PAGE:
Minister of transportation and former Rivers governor, Rotimi Amaechi has said, he could have been killed during the fight to install President Muhammadu Buhari.
Amaechi, who was director-general of the campaign team of Buhari, de-marketed former President Goodluck Jonathan, who was a threat to the emergence of the All Progressives Congress (APC).
He attacked Jonathan in public and private and as the election drew near, there were reports that he would be one of the targets if the APC lost the election.
He was also involved in different rows with security agencies, particularly the police under Joseph Mbu, a former commissioner of police in Rivers.
Speaking on Saturday during the inauguration of a pro-APC non-govermental organisation, Free Rivers Development Initiative (FRDI) in Bori, Khana local government area of Rivers, Amaechi said the “machinery of power” which killed Ken Saro Wiwa was still in force as of the time Buhari sought the highest office in the land.
He said Saro Wiwa fought for the liberation of Ogoni people, south-south and the Niger Delta because he believed they were oppressed.
“Saro-Wiwa was killed by the then machinery of power because of his belief that Ogonis and the Niger Delta should be liberated,” he said.
“I could have been killed by same machinery of power when we were fighting to install President Muhammadu Buhari because we fought the same power that killed Saro-Wiwa.”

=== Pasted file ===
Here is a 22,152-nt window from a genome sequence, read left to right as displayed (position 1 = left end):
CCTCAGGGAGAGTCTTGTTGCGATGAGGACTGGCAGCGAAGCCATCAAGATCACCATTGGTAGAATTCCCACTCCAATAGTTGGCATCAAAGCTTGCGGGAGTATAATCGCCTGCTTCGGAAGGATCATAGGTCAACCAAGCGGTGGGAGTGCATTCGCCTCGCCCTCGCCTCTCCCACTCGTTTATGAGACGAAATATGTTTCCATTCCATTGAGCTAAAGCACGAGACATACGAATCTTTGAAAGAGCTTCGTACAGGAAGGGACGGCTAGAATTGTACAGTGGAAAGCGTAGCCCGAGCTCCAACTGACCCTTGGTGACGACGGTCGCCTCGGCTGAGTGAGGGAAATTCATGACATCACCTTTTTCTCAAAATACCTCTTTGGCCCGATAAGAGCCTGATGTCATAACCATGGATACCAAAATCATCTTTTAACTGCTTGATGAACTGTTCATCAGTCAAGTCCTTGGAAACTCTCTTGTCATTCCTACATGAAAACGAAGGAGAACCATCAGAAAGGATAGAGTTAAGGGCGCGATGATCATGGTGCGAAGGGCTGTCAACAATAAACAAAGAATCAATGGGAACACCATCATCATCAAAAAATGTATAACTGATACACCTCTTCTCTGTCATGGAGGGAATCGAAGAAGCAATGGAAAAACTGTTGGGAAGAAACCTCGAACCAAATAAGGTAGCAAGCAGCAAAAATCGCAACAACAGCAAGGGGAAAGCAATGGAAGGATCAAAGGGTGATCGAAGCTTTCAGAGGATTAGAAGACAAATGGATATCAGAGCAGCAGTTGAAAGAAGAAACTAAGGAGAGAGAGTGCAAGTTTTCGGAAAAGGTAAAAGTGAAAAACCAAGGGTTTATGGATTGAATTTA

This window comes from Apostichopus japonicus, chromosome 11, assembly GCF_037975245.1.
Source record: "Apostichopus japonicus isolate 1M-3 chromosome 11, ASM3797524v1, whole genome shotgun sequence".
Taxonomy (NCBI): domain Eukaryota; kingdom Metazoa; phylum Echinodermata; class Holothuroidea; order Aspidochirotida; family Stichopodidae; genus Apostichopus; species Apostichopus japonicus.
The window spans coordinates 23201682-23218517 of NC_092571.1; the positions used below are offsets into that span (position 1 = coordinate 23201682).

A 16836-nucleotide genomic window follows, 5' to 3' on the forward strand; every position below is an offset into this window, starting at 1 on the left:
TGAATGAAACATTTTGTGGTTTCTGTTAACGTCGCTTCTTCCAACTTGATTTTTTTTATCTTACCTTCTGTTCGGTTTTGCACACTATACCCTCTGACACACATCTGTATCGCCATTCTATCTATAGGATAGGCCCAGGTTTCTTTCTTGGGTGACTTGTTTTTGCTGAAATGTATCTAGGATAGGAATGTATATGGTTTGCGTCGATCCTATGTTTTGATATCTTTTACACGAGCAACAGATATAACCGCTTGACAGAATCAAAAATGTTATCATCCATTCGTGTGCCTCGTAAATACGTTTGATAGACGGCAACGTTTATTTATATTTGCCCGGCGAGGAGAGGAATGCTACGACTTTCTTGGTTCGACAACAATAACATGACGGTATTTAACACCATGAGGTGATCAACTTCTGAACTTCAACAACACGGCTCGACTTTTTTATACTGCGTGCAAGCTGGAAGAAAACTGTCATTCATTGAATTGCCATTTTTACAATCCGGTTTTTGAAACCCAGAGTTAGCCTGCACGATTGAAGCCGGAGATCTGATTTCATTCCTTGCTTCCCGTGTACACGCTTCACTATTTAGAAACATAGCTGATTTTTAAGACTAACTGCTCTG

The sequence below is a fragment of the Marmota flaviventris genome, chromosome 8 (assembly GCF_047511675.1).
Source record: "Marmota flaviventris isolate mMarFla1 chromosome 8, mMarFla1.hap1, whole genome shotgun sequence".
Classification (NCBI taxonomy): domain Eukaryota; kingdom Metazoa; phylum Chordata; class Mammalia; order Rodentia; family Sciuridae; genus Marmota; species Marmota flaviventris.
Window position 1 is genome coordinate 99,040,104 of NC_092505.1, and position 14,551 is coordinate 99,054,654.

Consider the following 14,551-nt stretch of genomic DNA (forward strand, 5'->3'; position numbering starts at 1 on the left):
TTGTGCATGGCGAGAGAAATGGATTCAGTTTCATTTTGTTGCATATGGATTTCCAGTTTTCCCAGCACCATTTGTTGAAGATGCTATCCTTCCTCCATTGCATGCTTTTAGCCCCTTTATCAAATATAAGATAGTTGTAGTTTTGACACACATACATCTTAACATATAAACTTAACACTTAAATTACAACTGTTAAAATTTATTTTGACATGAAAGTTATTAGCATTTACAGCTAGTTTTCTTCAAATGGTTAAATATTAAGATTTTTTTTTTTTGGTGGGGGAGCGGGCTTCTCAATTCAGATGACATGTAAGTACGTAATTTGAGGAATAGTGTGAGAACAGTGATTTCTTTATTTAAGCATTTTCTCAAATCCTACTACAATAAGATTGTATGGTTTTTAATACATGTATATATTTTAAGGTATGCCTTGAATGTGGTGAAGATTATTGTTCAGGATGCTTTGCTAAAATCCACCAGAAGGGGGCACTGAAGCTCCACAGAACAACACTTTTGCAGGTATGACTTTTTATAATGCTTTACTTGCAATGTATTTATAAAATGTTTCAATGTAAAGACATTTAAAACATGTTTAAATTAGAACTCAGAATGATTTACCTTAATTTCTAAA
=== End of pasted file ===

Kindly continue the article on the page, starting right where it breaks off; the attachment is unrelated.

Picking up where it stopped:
According to Amaechi, some Ogoni sons and daughters find it difficult to identify with the late environmentalist but he identified with him.
“Everybody is now claiming to love Ogoni and knew Ken Saro-Wiwa because of election,” he said.
“If you love Ogoni, bring projects to Ogoni, train their children because as governor, I trained Ogoni children overseas.
“I made sure that government paid all the fees because education was one of the issues that Saro-Wiwa died for.”
Amaechi said when he was governor of Rivers, he planned to turn Bori, a community in Ogoniland, into a big city, and that was why he constructed all the internal roads in the city.
“When I became governor, there was no light in Bori and we brought light from Port Harcourt to the city,” he said.
“It was because of poverty I experienced that made me to build primary schools, primary health centres and employed teachers and doctors respectively.
“Today, the current government has reversed everything we did including free education and free healthcare care policies.”